Taking the Plunge: Thoughts on the Inner Life and 18 Years of Marriage

Tomorrow marks the day we celebrate our anniversary. 18 years ago on May 29th, we took the plunge. I had just turned 21 a month before we got married, and Amy was turning 21 in a couple more months. We didn’t know how young we were. We were in love, we knew we wanted to share life together, and we were willing to dive in! So we did it… head first. But unlike the picture shows, we jumped in with no gear… well, I guess I should say we had gear, but no where near the kind and of gear we needed to plunged the depths of the beauty and wonder of love we both longed and dreamt of.

I will speak for myself in this, that when I plunged in, I soon swam quickly back to the surface of the water as I metaphorically got water up my nose, my ear drums popped… the pain was unbearable, and I couldn’t see where I was going. I didn’t know how much pressure water could put on the body. I jumped in with great intentions and expectations, but as I swam around trying to do tricks in the water, I soon realized my limitations, “I need help!” There was way too much water to explore and the depths were intimidating. The current was intense, and some of the waves were bigger than they looked on the postcard. “I can’t tread water forever in this current!” “How could I go that deep?” “The water’s too cold, I need some kind of Jetson’s mobile to take me all the way to explore the bottom, and I’m no George Jetson.” “How in the world am I going to do this?” was my mantra, so I stayed far away from the thought of doing it. I didn’t like to explore the scary places. The dark places. The cold places. “Let’s leave those ones as they are… they don’t need to be bothered.” “It’s for better or worse, I get that, but let’s not help out the ‘worse’ part in that commitment.” So for years, I swam around in the kiddie part of the beach, protected by a rock wall, where the wave breaks couldn’t touch me and the current couldn’t pull me too far out. 

Don’t get me wrong, I loved the idea of talking about the deep, dark places, and often I’d jump on the other side of the rock wall and would put my face in the water to try and understand the landscape so I could talk about it with other people and not feel like I’m still a scared man trying to run from my pain. But that’s what I was. A scared man. Marriage had exposed all my sharp edges, all my misled desires, and proved that I was who I was afraid I would be; a fake. I was not a great catch like I had believed I was in high school. I was not as strong as I let on to be. I was not as brave as I appeared to be on the nights when I searched the house because I heard a window bang in the middle of the night. I had strong armor, but it wasn’t me. It was a good self-protective system I had created as a young child/man… but it couldn’t take me any farther. I was drowning in the armor, and the mask kept me from seeing clearly underwater.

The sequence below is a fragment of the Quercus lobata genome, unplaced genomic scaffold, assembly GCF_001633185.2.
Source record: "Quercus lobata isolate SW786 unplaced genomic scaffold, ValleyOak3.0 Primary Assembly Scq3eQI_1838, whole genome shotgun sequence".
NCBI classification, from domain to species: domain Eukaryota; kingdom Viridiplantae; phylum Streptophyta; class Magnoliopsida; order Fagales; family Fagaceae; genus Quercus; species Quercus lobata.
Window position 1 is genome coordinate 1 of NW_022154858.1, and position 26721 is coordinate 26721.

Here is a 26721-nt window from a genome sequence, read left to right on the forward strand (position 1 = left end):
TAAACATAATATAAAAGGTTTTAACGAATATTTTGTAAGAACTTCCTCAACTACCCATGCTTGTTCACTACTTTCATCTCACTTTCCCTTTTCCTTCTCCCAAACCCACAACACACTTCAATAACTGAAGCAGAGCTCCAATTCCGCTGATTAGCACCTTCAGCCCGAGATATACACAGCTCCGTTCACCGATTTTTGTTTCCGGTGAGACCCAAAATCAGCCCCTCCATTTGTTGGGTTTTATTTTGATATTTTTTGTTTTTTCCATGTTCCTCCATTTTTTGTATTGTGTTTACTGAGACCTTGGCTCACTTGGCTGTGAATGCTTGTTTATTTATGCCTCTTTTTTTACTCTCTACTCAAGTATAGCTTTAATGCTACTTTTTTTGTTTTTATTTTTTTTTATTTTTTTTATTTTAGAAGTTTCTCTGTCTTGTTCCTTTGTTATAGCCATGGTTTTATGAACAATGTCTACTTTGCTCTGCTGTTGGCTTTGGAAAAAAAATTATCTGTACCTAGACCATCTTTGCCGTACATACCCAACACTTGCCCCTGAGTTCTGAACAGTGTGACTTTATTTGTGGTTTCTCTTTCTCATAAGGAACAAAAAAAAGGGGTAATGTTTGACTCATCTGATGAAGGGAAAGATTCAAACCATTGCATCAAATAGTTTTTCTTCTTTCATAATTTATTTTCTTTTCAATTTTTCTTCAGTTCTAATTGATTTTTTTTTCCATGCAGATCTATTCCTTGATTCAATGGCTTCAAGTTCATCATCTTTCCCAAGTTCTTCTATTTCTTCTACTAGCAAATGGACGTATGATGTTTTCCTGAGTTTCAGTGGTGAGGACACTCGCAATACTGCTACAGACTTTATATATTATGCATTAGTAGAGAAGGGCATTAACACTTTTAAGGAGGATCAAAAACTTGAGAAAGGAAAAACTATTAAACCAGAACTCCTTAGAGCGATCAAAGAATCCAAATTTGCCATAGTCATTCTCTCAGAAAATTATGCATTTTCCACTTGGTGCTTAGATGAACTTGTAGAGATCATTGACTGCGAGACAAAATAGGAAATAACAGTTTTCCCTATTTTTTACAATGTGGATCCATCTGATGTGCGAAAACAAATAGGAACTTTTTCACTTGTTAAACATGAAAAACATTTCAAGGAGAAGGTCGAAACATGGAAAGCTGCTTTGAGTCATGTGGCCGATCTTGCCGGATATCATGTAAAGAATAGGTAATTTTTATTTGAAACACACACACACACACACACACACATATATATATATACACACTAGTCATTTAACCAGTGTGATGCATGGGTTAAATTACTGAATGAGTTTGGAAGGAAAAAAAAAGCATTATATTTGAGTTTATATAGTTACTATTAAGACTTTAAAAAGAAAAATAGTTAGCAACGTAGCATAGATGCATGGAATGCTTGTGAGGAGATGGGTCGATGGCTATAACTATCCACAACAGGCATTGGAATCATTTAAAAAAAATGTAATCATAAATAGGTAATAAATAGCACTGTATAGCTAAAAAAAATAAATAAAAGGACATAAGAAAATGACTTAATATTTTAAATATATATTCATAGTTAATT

I can’t say it was one moment that forced me into the deeper waters. Maybe it was a series of events that kept exposing me, and my pride finally forced me to take the plunge again. Maybe it was the lies that I got caught in, the twists that didn’t work out in my favor to frame me as a better guy than I was. Maybe it was all of it, mixed with the pain of life and the reality of love that isn’t what I bargained for. I don’t know, but I did know that if I was going to experience the beauty and the longings of love and intimacy the way I always dreamt I would… if Amy was ever going to experience the kind of love she deserved from her husband… if my kids were going to have a father who could offer them something more than a good education and fun vacations, something had to change! 

I remember the day I first went to go see a counselor. I grew up thinking that if I need a counselor, then I’m not the Christian I’m supposed to be. Where in the hell does that kind of thinking come from? Sounds so crazy to even type those words, but that’s where I was. I needed help, and all my faith tricks had come to a crashing halt. I knew what I was supposed to do. I believed in a God who was big enough for my problems and who was called healer. I had scripture memorized and could navigate through the Bible better than most. I have an academic degree to prove I’m capable of handling divine written truth. I would’ve even said that I have experienced the divine, but if I did back then, most of it was a manufactured feeling that left me confused and longing for something more tangible. 

My days seeing a counselor were great, but even that wasn’t the answer… it was part of the answer. I needed others. I had built a great protective wall around my mind and my desires, that I needed help taking the wall down. It was brutal, and it was something I could’ve never done on my own. A mentor once told me, that we need help in life with that type of work in the same way someone training for the Iron Man needs help. On our own, we won’t (nor is it safe to) push our bodies to the point we need to get to day after day to be able to endure the toll of an Iron Man. We need trainers, support, community, and not just surface level, playing on the shore type community, but the deep water, big wave, intense current type community of friends and mentors, to be with us, to absorb some of the intense experiences of those moments. 

And it was at that moment when I began to realize, that the beginning of my journey had begun, and all the years of “doing stuff” for the good of the kingdom or whatever I would say I was doing, was all mostly for me, to prepare me to get to the point where I could actually be more useful than having good thoughts and right doctrine. I didn’t need another talking theologian who can wow me with great insights from scripture. I needed to experience scripture, I needed all the miracles I’ve read to become real in my own life. I didn’t need better thinking or a belief system that was waterproof. I needed to actually experience the deep waters.